i. “Peter’s mother-in-law was suffering from what the Talmud called ‘a burning fever.’ It was, and still is, very prevalent in that particular part of Galilee. The Talmud actually lays down the methods of dealing with it. A knife made wholly of iron was tied by a braid of hair to a thorn bush. On successive days there was repeated, first, Exodus 3:2, 3; second Exodus 3:4; and finally Exodus 3:5. Then a certain magical formula was pronounced, and thus the cure was supposed to be achieved. Jesus completely disregarded all the paraphernalia of popular magic, and with a gesture and a word of unique authority and power, he healed the woman.” (Barclay)

c. And she served them: Peter’s mother-in-law responded the way we should when Jesus blesses us. She immediately served Jesus out of gratitude.

5. (32-34) Healing among a multitude.

At evening, when the sun had set, they brought to Him all who were sick and those who were demon-possessed. And the whole city was gathered together at the door. Then He healed many who were sick with various diseases, and cast out many demons; and He did not allow the demons to speak, because they knew Him.

a. When the sun had set: Jesus was ministering after sundown, ending the Sabbath day (Mark 1:21). Free from the Sabbath restrictions on travel and activity, the people came to Jesus to be healed.

b. Then He healed many: It was a busy day, and then Jesus ministered after nightfall to the whole city that had gathered together at the door. Jesus worked very hard to serve the needs of others and always put their needs before His.

E. Preaching and healing in Galilee.

1. (35) Jesus prays in a solitary place.

Now in the morning, having risen a long while before daylight, He went out and departed to a solitary place; and there He prayed.

a. Now in the morning: After a long day, we would certainly excuse Jesus for sleeping in. Yet He, having risen a long while before daylight, made less time for sleep and more time for prayer.

i. “Look no man in the face till thou hast seen the face of God. Speak thou with none till thou hast had speech with the Most High.” (Spurgeon)

b. He prayed: Jesus did not need to pray because He was weak but because He was strong, and the source of His strength was His relationship with God His Father. Jesus knew that pressure and busyness should drive us towards prayer, not from prayer.

i. We don’t know exactly what Jesus prayed for, but as much as anything, Jesus used this time of prayer for that close, intimate communion with God the Father that He longed for, which nourished and strengthened His soul. We can also surmise that Jesus prayed for Himself. He prayed for His disciples. He prayed for those He met and ministered to the previous night. He prayed for those He would meet and minister to that coming day.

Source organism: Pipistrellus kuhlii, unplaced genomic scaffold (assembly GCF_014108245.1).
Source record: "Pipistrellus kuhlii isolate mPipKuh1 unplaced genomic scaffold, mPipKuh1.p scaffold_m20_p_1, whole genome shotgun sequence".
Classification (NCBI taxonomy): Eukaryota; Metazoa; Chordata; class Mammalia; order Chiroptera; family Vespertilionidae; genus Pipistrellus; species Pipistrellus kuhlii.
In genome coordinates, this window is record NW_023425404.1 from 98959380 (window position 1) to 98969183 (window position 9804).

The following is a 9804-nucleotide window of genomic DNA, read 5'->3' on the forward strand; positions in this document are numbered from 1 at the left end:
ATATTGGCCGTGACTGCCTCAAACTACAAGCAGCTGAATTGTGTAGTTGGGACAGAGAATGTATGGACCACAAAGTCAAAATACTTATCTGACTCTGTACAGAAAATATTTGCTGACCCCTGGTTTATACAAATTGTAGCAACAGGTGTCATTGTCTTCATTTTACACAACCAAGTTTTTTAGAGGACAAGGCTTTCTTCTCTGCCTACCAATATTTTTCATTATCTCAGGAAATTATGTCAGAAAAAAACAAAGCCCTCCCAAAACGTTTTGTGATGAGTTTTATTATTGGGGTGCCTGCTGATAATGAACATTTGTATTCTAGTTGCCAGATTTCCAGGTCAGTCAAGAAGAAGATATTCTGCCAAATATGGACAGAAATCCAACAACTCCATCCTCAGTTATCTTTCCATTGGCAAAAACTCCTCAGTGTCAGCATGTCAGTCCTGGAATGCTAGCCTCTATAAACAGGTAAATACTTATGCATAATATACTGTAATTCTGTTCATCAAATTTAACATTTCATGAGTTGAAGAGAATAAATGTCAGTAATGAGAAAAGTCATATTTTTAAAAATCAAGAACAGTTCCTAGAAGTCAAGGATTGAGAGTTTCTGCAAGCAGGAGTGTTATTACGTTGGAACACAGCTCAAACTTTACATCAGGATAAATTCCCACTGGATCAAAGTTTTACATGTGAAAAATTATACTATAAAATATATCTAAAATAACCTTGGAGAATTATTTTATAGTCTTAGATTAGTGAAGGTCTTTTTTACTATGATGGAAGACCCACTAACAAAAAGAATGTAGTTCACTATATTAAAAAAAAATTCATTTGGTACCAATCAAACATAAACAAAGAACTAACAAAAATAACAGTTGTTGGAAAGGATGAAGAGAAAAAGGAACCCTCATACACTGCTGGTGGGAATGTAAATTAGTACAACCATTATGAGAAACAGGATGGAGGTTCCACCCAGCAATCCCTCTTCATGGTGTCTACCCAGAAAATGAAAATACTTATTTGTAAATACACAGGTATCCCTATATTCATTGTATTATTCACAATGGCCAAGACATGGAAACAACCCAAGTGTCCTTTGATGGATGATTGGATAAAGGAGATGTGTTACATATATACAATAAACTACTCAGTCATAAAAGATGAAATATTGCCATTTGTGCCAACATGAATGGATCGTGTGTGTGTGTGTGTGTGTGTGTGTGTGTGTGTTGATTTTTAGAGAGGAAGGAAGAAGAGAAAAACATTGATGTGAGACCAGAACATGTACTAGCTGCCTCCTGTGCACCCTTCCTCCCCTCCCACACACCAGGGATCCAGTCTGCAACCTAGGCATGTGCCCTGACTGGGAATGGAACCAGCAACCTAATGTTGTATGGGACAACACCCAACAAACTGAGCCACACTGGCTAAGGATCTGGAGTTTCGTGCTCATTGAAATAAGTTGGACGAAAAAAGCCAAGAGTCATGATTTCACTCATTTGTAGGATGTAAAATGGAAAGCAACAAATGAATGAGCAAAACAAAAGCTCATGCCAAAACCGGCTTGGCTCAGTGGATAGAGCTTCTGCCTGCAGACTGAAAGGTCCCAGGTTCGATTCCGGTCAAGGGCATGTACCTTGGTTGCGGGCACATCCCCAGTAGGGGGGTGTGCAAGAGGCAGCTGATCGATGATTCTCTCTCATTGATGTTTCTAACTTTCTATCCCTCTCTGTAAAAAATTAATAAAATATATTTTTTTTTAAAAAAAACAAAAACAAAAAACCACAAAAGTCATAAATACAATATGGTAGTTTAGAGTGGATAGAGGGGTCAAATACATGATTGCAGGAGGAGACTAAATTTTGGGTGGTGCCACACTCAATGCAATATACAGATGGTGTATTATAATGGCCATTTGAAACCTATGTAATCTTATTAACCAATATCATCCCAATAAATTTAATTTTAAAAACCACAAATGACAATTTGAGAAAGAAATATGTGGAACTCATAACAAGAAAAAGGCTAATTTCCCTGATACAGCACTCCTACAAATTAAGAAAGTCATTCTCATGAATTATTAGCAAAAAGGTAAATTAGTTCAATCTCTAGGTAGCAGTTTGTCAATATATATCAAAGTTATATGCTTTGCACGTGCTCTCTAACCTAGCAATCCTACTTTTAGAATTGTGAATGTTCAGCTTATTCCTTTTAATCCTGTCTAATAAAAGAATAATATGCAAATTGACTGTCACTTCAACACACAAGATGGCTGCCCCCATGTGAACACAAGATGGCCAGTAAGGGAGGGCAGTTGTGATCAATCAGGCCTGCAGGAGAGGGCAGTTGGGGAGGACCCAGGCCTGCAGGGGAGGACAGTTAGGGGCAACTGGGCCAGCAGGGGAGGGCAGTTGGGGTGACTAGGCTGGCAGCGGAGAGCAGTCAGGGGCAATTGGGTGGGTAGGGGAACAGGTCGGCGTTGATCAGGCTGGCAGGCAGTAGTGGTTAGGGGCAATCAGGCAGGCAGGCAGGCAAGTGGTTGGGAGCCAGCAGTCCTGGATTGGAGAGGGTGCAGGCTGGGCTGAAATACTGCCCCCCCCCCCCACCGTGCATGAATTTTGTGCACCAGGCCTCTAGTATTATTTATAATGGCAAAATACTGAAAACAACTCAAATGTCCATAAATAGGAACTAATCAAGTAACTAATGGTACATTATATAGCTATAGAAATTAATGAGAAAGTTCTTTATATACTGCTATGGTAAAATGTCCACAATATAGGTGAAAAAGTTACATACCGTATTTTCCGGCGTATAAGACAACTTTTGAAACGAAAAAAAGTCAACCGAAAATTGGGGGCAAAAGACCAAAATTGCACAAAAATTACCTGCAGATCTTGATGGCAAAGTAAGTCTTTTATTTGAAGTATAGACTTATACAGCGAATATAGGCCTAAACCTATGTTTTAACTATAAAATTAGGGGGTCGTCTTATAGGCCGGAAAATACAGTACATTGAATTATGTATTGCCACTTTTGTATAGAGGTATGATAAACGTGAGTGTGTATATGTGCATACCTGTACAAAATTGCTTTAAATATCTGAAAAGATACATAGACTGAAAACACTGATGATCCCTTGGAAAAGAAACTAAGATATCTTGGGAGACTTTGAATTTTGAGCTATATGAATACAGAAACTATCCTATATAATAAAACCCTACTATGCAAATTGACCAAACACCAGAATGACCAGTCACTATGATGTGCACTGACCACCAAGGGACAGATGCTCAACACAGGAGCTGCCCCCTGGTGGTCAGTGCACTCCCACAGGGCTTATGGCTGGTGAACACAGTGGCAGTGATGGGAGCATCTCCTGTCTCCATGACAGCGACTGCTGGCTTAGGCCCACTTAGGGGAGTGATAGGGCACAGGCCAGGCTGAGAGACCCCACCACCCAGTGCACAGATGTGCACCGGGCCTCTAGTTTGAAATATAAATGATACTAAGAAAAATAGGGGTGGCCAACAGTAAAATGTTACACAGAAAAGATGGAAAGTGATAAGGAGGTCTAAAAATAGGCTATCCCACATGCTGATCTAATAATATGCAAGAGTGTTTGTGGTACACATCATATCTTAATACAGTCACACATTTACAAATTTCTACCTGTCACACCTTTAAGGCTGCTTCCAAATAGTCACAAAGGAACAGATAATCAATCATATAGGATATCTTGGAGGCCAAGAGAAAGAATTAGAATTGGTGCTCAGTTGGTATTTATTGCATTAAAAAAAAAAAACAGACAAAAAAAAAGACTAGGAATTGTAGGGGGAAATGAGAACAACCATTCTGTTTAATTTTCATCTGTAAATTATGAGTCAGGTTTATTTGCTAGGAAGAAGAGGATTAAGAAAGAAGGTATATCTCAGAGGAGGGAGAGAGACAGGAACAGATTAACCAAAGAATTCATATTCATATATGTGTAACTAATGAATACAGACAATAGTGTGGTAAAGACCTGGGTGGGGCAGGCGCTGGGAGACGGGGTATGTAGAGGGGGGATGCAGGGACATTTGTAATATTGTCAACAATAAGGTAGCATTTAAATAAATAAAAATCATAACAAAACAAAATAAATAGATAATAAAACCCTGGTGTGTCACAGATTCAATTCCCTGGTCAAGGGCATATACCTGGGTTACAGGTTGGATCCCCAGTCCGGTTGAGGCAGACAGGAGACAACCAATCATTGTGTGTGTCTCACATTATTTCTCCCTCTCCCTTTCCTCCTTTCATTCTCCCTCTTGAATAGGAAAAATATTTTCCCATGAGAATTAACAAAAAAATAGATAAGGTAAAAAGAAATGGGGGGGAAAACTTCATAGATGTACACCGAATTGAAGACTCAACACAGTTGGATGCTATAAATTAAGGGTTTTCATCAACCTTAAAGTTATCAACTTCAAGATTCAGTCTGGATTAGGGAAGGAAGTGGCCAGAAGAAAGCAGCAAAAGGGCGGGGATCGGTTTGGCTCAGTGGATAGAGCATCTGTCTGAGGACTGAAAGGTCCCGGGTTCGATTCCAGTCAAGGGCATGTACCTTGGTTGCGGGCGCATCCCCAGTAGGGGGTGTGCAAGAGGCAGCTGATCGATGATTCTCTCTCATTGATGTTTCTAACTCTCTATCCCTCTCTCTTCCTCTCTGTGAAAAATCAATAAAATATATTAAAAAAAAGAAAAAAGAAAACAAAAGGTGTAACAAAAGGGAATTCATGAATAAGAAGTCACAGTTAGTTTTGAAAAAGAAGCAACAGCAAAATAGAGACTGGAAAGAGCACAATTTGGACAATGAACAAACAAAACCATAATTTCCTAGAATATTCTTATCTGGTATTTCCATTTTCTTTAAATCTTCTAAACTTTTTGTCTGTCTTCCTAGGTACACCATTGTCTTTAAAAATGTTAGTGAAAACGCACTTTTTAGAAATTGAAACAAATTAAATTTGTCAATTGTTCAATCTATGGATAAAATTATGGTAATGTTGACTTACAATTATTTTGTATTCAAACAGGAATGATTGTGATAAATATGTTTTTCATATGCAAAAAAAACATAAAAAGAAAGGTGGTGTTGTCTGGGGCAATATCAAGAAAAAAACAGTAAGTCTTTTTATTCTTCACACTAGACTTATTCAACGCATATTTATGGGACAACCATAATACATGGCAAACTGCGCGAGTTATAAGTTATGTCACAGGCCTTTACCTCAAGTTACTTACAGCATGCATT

c. A solitary place: Jesus knew the importance of solitary time with God. While it is good and important for us to join with others in the presence of God, there is much in our Christian life that can only be learned and experienced in a solitary place with God.

i. “Woe unto that man whose devotion is observed by everybody, and who never offers a secret supplication. Secret prayer is the secret of prayer, the soul of prayer, the seal of prayer, the strength of prayer. If you do not pray alone, you do not pray at all. I care not whether you pray in the street, or in the church, or in the barrack-room, or in the cathedral; but your heart must speak with God in secret, or you have not prayed.” (Spurgeon)

ii. “There is in public and private prayer a more united strength and interest, but in secret prayer an advantage for more free and full communication of our souls unto God. Christ for this chooseth the morning, as the time freest from distractions and company; and a solitary place, as fittest for a secret duty.” (Poole)

iii. This passage shows us many things about the prayer life of Jesus.

· For Jesus, fellowship with God was something for more than just the Sabbath.

· Jesus wanted to be alone to pray.

· Jesus wanted to be alone, so He could pour out His heart to His Father.

2. (36-39) The tour through the Galilee region.

And Simon and those who were with Him searched for Him. When they found Him, they said to Him, “Everyone is looking for You.”But He said to them, “Let us go into the next towns, that I may preach there also, because for this purpose I have come forth.” And He was preaching in their synagogues throughout all Galilee, and casting out demons.

a. Searched for Him: This was early in Jesus’ relationship with His disciples. As they got to know Him, they learned that whenever they could not find Him, He was probably off in solitary prayer.